meet – whose lives are often just as important an example as their output (Susie Boyt’s recent book “My Judy Garland Life” is a
fascinating examination of this largely unexplored subject). By the time Julie complains to her husband about her mentor, “I’m
never going to meet her” his response – “You already know her” rings true. In all the most important ways she does. It doesn’t
take much imagination for both this and the “work hard, dream hard, win big” moral to resonate with gay audiences and other often
disenfranchised groups who are historically used to doing both these things at the movies and in real life.
From the outset, Streep perfectly captures Child’s famous buoyancy. Her enthusiasm is so delightfully contagious one wants more of
her performance the way one wants more of the constant array of fabulous dishes on display. At first one resents the interruptions
of the sweet but not particularly personable Powell and the cutaways from the fabulously chic detailed, early 50s Paris settings to the
cacophony of Manhattan (the vintage sequences are expertly dressed, costumed and given a jaunty score by Alexandre Desplat).
But eventually Adams’ ability to connect with audiences helps turn the tide. And it doesn’t hurt that the husbands are both
dreamsicles themselves – “Where’s my little sprig?” Stanley Tucci cries as Paul, looking for his giant love bunny as he comes
through the door. Ephron has also salted the movie with a raft of crack supporting actors that give it extra flavor – out comedian
Jane Lynch as Julia’s equally exuberant (and tall) sister, Linda Emond and Helen Carey as Child’s French co-authors, Mary Lynn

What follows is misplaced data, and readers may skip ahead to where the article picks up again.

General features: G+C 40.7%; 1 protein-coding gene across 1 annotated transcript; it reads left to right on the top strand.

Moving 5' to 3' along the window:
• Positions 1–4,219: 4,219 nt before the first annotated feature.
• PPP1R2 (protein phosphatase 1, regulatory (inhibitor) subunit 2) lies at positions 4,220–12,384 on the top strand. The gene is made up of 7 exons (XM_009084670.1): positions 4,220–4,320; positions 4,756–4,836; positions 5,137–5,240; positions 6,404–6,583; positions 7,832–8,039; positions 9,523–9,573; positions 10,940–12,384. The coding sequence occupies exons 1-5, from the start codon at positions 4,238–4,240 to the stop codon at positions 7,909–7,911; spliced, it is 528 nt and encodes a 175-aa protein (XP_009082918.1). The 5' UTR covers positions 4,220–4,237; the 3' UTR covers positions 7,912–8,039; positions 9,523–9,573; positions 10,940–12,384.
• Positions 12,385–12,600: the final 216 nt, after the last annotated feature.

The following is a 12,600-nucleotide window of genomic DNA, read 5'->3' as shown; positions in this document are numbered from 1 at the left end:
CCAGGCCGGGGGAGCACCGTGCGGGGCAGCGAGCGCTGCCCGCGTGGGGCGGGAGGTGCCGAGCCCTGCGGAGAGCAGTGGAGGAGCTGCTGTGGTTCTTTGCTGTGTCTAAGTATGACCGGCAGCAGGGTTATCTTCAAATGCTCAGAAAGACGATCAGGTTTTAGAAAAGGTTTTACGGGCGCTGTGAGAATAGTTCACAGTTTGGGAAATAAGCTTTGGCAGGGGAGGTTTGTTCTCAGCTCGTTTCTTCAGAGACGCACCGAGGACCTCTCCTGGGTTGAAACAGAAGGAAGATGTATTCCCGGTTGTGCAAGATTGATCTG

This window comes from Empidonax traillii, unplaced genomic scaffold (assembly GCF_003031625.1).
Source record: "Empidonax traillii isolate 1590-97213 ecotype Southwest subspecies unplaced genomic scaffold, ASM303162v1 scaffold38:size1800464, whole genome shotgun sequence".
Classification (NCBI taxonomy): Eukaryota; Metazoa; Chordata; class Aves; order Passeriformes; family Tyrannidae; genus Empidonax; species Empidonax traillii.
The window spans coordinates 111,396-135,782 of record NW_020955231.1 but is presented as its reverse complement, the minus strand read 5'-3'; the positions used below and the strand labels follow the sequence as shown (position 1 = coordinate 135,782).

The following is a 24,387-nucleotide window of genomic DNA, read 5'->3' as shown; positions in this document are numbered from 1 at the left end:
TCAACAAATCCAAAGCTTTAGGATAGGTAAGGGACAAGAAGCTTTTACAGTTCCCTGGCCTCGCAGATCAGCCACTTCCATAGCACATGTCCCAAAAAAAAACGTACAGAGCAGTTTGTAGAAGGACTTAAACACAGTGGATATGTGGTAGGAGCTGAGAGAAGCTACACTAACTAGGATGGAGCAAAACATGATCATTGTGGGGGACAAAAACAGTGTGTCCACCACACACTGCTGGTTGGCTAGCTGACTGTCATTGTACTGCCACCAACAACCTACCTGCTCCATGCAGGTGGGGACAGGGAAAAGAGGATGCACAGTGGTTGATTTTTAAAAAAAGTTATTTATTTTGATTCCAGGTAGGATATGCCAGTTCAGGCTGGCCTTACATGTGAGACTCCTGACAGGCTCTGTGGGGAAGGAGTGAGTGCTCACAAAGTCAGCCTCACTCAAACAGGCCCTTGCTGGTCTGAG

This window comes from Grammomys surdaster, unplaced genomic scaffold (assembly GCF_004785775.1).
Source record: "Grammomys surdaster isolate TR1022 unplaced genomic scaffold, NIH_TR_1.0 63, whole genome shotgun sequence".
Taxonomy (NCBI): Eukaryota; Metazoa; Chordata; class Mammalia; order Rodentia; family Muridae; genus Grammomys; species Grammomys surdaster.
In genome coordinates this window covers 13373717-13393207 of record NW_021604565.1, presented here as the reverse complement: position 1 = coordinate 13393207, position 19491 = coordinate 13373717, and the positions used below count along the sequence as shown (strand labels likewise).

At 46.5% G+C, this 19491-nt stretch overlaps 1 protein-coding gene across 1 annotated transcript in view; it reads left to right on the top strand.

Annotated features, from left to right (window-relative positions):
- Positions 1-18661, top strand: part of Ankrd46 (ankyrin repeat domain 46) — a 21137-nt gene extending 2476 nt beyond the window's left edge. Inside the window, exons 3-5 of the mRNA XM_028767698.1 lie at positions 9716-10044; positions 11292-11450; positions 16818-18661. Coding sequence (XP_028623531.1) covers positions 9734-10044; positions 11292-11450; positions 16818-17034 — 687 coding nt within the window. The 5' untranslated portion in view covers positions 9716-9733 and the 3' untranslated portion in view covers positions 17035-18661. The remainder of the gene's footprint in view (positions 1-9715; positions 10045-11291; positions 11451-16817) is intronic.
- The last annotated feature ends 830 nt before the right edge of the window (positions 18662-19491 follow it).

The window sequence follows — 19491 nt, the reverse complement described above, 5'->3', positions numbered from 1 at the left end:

Rajskub as Julie’s droll best friend, Frances Sternhagen as a meek best selling cook book writer, etc.
To sum up this delicious little movie I offer yet another food metaphor: Julie & Julia is a soufflé that rises to perfection before our
eyes and is just as quickly devoured by its enchanted audience.
Funny People in a nutshell: I thought it was two movies in one - the first was terrific, the second rather formulaic. Adam Sandler
gives the best performance of his career (it's a role perfectly suited for him) and Seth Rogen raises his likability quotient ever
higher. The contrast between the struggling comedian and his scrappy world played by Rogen and the impossibly lavish one by the
comedic superstar essayed by Sandler is very telling and the parade of famous comics making cameos is fun. Less wonderful:
Apatow's world view is extremely limited. Only straight white guys seem to live in this world. Where are the women (the real ones),
the people of color? The queers? When I watch Apatow's movies sooner or later, as a gay man, I always realize that I am a tourist
to a foreign country. My money is welcome and the people are so nice! But they really don't give a rat's ass whether I stay or not.
It's not personal; I'm just not part of the...vision.
I took copious notes and have worked on a lengthy review to post here but I think this about says it for me.
Girls Over Here/Guys Over There:
Julie & Julia-Funny People
Expanded Edition of 8-5-09 Windy City Times KATM Column
By Richard Knight, Jr.